Malaysian Conservation Alliance for Tigers (MYCAT) is an alliance of 4 NGOs working to save Malaysia’s tigers. CAT is the first programme in Malaysia that enables the public to get involved in tiger conservation. CAT Walks (anti-poaching wilderness watches) bring small groups trekking or camping in the rainforests of the Yu River Wildlife Corridor, the sole link between Malaysia’s two largest forested areas. Together, they form the world’s fifth-largest tiger landscape (35,000 sq. km).
CAT Walk. Photo credit: Harrison Ooi, MYCAT
Volunteers look out for signs of poachers, snares, as well as tigers, elephants, sambar deer and other wildlife. Snares and traps found are recorded, deactivated and reported to the authorities. CAT Walkers also check camera traps to monitor wildlife. As a continual presence in the area is required to deter poaching, this project will run 2 scheduled weekend walks every month. Trips are led by trained and experienced leaders, and some are guided by indigenous Batek people who will teach volunteers the art of foraging and animal tracking. CAT helps increase: tiger and sambar populations, the Batek’s chance of preserving their traditional hunter-gatherer culture, local ecotourism opportunities; and is a unique experience for outdoor enthusiasts.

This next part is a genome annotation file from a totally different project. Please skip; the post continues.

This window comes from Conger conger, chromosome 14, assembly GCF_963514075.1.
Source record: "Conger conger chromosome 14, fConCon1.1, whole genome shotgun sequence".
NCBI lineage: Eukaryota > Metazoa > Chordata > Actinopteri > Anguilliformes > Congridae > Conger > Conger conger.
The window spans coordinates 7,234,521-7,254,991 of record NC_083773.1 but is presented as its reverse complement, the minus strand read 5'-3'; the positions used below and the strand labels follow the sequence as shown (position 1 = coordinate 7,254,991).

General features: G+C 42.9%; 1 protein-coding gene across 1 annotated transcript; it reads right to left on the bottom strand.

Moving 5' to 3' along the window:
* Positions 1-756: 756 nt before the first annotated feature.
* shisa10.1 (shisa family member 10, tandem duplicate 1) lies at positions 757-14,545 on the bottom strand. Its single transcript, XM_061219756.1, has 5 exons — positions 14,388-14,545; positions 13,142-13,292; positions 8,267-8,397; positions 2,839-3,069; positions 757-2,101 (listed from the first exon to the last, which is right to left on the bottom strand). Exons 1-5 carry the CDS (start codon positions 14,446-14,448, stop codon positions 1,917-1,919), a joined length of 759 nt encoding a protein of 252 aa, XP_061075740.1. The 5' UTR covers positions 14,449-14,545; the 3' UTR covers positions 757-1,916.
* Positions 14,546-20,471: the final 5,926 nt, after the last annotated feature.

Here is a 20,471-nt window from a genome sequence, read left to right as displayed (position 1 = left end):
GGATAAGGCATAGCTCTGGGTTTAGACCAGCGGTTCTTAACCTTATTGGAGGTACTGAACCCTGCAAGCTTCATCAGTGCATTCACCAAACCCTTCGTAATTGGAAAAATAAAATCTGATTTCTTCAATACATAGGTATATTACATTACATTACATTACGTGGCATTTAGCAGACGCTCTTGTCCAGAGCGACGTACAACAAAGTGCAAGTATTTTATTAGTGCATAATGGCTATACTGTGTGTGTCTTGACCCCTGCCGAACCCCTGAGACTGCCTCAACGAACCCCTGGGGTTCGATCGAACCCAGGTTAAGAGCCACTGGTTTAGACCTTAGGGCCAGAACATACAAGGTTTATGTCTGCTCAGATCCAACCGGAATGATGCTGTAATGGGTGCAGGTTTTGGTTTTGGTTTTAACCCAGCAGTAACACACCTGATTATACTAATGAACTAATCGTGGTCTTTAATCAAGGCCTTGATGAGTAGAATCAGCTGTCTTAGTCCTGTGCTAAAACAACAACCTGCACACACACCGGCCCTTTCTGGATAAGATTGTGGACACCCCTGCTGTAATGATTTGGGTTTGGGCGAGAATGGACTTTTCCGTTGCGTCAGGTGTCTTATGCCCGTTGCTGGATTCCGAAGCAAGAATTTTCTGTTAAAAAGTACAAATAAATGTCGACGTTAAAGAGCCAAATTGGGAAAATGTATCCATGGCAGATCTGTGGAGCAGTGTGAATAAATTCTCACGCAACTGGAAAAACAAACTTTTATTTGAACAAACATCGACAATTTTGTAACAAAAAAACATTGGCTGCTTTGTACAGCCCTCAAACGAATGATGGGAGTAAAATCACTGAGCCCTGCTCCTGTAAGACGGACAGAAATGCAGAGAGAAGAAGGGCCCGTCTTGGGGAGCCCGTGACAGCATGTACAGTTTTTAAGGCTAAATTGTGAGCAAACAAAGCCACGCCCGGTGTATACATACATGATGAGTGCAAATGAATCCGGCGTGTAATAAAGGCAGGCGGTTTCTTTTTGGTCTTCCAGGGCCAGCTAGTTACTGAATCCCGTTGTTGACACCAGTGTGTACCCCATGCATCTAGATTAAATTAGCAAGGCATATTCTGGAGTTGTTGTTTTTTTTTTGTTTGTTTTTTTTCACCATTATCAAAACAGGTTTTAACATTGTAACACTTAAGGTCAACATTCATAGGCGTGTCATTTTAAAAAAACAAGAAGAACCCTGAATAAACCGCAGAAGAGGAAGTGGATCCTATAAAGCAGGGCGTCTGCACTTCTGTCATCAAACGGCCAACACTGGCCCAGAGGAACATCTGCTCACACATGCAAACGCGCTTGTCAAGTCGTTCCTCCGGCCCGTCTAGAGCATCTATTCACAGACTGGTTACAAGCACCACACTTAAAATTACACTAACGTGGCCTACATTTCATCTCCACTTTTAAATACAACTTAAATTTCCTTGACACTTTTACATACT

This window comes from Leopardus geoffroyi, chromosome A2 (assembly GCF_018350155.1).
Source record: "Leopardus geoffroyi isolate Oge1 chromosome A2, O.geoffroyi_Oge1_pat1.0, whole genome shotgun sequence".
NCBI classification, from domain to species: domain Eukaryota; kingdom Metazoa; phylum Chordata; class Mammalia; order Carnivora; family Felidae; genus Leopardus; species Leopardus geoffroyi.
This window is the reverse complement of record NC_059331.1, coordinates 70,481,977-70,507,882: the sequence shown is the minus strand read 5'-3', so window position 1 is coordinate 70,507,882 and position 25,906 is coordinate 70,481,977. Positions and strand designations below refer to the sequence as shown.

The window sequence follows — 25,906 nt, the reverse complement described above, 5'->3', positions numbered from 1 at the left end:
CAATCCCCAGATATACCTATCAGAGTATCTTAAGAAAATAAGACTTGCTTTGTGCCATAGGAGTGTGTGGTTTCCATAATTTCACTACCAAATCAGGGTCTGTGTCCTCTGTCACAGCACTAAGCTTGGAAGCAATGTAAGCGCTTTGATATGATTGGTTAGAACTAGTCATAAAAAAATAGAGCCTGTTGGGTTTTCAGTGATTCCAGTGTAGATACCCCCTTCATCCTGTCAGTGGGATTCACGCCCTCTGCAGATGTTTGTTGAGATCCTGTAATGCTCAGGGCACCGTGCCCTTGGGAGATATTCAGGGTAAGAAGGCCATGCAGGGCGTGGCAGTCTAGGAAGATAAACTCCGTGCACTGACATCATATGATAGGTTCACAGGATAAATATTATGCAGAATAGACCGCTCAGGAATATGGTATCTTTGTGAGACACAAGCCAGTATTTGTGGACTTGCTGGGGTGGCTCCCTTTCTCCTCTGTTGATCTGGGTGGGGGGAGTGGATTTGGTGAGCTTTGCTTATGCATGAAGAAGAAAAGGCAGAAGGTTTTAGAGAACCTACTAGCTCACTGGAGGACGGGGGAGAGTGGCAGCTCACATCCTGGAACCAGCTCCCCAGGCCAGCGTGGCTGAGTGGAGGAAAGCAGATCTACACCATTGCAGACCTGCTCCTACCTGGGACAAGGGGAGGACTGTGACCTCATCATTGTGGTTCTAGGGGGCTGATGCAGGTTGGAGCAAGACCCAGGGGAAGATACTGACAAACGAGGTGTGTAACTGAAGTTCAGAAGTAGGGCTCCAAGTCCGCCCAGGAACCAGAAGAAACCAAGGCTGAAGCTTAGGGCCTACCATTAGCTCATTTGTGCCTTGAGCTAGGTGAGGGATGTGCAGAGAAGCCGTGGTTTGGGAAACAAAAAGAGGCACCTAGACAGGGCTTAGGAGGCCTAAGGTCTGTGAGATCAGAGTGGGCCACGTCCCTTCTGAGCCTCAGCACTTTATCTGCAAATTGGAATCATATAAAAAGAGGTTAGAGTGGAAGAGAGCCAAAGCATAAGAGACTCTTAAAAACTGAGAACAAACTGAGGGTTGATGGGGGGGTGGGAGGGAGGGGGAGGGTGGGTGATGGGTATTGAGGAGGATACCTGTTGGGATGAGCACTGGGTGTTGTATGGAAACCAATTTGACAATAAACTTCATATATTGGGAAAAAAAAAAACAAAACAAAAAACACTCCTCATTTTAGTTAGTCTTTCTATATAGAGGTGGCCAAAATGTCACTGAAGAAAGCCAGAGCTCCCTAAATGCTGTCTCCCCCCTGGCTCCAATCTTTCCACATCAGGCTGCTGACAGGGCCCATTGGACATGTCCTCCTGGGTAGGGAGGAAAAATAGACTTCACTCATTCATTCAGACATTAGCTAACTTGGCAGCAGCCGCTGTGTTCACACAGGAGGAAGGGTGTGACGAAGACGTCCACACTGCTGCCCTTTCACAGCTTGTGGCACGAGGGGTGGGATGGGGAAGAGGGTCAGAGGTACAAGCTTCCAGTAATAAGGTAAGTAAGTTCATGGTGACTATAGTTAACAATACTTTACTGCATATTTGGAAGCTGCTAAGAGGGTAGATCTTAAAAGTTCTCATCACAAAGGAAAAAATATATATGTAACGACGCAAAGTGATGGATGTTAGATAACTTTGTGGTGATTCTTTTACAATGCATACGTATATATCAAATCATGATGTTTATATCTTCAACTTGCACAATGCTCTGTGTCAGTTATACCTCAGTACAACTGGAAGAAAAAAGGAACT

A Malaysian tiger. Photo credit: Kae Kawanishi - MYCAT
To date, a total of 30 CAT walksand 12 reconnaisance walks have been held, translating into 375 human-days of protection on the ground. CAT volunteers have walked and protected 210km of the corridor and western border of Taman Negara and MYCAT's continued presence in the ocrridor has resulted in the gradual reduction of poaching and encroachment signs encountered over the years.
So far, 816 volunteers from 31 countries have been involved in helping save the toger in this corridor and awareness and willingness to be 'part of the solution' is growing' as attitudes locally are begining to change.
Update November 2017: 116 CAT Walks have been conducted with participation from 340 volunteers, exceeding massively the targets of 30 CAT walks and 203 volunteers! The threat index has gradually decreased over the last 4 years, and the increased number of CAT walks means that new areas have been able to be patrolled which will continue to reduce threats to wildlife.
Thanks to the hundreds of global citizen conservationists walking and protecting the corridor from poachers and illegal loggers every year since 2011, previously vanished wildlife is gradually returning to the corridor. While maintaining citizen patrols, future plans are to reforest and restore the most critical habitat within the corridor so that returning wildlife can safely cross it.
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